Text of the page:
So I assume that the endpoints are fixed, and then you have a number of (x,y) sample points that you want to fit with a cubic Bezier.

The number of sample points that you have will determine what approach to take. Let's look through a few cases:

**2 points**

2 sample points is the simplest case. That gives you a total of 4 points, if you count the end points. This is the number of CVs in a cubic Bezier. To solve this, you need a parameter (t) value for both of the sample points. Then you have a system of 2 equations and 2 points that you need to solve, where the equation is the parametric equation of a Bezier curve at the t values you've chosen.

The t values can be whatever you like, but you will get better results by using either 1/3 and 2/3, or looking at relative distances, or relative distances along a baseline, depending on your data.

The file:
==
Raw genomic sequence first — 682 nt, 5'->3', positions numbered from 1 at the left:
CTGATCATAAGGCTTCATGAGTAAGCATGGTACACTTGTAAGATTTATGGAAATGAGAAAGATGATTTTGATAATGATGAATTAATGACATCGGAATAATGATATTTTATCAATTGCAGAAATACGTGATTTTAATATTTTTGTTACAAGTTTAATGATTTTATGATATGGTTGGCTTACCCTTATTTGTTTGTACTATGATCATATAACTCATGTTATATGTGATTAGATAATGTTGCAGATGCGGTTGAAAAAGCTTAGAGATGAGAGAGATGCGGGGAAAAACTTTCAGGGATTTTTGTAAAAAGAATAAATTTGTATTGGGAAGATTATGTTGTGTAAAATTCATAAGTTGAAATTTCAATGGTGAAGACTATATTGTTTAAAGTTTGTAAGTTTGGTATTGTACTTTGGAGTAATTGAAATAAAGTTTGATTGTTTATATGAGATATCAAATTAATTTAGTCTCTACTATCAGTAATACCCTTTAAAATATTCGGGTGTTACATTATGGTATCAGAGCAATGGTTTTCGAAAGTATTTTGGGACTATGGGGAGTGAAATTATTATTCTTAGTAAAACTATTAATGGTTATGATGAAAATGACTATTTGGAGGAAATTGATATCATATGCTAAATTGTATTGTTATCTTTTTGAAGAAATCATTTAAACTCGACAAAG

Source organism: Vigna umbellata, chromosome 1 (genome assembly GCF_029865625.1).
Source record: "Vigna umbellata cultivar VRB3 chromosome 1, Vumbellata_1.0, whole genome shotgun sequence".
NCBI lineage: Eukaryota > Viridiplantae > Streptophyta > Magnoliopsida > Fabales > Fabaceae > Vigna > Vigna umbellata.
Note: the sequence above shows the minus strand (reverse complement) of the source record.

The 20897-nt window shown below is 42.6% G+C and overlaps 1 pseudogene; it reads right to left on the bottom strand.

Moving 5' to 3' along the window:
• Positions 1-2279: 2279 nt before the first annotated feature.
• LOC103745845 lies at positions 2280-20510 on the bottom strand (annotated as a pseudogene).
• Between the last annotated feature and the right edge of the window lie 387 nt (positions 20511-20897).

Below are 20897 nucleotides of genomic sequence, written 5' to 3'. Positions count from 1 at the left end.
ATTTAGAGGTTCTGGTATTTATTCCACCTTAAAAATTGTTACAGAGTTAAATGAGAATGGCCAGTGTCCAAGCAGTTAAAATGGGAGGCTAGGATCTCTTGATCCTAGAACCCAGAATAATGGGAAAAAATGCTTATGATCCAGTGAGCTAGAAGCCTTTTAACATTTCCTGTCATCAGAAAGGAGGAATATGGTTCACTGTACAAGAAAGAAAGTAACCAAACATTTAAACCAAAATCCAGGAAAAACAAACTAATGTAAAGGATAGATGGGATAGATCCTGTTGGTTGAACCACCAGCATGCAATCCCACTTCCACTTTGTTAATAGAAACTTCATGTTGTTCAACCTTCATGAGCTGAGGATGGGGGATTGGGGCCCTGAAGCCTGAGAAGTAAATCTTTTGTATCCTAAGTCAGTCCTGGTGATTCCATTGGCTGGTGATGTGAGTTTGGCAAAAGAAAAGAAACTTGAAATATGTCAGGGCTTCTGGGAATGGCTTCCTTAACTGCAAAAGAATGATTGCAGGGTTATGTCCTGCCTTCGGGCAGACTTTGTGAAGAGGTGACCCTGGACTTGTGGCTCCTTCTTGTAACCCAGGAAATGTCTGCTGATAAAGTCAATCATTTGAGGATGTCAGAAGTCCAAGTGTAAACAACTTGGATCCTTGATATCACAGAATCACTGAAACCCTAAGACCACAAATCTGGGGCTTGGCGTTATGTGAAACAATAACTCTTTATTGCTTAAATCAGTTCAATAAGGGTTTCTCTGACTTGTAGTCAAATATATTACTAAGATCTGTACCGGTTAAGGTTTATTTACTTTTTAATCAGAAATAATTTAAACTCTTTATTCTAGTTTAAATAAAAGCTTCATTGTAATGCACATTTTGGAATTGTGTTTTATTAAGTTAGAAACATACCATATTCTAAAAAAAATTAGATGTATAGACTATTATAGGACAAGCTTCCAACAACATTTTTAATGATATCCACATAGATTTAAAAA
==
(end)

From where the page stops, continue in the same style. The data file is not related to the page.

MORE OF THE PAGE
**1 point**

This is similar to 2 points, except that you have insufficient information to uniquely determine all your degrees of freedom. What I would suggest is to fit a quadratic Bezier, and then degree elevate. I wrote up a detailed example of quadratic fitting in this question.

**More than 2 points**

In this case, there isn't a unique solution. I have used least-squares approximation with good results. The steps are:

- Pick t values for each sample
- Build your system of equations as a matrix
- Optionally add fairing or some other smoothing function
- Solve the matrix with a least-squares solver

There is a good description of these steps in this free cagd textbook, chapter 11. It talks about fitting b-splines, but a cubic bezier is a type of b-spline (knot vector is 0,0,0,1,1,1 and has 4 points).